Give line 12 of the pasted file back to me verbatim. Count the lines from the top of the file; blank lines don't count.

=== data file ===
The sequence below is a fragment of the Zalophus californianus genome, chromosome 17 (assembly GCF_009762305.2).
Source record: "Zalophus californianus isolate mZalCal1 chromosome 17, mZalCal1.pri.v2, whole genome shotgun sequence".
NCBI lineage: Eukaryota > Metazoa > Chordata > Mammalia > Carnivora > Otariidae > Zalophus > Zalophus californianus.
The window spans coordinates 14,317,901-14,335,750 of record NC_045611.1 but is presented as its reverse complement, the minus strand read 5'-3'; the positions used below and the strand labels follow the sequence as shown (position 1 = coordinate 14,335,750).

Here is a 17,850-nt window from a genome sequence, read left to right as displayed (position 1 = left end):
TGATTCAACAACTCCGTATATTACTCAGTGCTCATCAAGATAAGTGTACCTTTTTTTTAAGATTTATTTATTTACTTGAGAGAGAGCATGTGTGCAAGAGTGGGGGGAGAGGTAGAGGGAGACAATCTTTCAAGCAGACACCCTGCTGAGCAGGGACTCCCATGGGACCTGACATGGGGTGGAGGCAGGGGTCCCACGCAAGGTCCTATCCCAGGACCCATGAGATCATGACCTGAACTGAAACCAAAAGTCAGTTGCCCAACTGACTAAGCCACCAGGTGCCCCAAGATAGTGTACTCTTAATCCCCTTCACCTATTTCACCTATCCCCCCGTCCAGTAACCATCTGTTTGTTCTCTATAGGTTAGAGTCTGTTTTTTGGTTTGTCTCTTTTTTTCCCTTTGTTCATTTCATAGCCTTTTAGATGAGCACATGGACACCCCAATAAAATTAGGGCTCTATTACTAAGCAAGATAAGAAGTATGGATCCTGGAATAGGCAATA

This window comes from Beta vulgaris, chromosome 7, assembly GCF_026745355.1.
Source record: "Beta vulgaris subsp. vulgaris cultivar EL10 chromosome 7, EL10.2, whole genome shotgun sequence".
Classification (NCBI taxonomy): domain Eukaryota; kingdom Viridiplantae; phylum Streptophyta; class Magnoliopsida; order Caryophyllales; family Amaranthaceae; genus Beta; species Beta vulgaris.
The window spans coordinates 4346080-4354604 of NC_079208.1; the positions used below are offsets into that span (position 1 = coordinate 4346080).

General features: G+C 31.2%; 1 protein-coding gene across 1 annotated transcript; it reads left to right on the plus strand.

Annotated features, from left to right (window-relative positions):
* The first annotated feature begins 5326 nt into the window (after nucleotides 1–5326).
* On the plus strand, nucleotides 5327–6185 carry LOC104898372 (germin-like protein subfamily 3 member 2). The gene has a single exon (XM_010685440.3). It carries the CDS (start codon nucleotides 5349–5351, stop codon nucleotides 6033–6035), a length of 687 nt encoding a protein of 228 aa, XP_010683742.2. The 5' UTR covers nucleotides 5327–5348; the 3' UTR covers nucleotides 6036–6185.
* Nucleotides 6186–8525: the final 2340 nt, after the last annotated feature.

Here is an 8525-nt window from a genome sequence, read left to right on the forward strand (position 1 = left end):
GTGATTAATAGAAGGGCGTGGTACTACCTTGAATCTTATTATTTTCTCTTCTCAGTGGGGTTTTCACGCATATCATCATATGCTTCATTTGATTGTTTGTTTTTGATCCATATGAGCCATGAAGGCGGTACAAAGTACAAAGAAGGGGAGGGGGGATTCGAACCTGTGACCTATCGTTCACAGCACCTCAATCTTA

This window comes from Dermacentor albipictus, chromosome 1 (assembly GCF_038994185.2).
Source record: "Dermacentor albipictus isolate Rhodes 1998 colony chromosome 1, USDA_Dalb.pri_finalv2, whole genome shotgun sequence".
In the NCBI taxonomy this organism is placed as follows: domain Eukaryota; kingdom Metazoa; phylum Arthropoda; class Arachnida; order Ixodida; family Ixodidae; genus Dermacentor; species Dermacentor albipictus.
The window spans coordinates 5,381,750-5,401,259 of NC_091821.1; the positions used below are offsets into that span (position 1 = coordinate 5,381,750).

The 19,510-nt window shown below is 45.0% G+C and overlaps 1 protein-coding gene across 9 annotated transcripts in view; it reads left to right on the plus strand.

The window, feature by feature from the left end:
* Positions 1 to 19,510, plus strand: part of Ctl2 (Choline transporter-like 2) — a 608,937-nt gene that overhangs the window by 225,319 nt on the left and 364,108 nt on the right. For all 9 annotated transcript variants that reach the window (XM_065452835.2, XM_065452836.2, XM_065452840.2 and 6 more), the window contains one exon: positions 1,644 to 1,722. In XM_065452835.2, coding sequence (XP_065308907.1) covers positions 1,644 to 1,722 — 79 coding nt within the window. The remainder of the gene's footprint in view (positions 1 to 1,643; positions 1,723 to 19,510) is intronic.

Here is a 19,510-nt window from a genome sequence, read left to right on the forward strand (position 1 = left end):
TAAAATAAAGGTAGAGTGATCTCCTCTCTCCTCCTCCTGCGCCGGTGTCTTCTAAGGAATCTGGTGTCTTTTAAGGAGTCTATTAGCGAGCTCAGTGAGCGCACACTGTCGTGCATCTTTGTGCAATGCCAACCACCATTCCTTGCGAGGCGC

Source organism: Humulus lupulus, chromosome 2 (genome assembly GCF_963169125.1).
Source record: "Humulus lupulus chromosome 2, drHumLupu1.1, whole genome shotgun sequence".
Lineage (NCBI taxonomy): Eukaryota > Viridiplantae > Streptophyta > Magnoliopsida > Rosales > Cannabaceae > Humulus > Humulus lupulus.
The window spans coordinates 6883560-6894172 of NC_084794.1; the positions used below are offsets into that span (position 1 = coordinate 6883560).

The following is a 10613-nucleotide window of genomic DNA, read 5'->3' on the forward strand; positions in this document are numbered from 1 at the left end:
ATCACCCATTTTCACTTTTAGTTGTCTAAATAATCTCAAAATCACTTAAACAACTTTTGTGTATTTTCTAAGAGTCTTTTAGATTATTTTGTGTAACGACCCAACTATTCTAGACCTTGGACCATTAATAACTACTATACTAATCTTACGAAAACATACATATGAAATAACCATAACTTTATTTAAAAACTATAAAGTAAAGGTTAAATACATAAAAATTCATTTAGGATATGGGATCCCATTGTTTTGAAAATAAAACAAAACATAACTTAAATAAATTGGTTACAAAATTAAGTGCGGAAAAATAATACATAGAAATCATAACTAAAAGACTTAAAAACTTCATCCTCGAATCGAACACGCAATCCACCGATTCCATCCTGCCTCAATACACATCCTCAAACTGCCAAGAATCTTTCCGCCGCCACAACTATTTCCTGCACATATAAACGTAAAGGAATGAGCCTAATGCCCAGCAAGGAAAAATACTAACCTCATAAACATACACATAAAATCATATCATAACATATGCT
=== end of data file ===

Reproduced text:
Annotated features, from left to right (window-relative positions):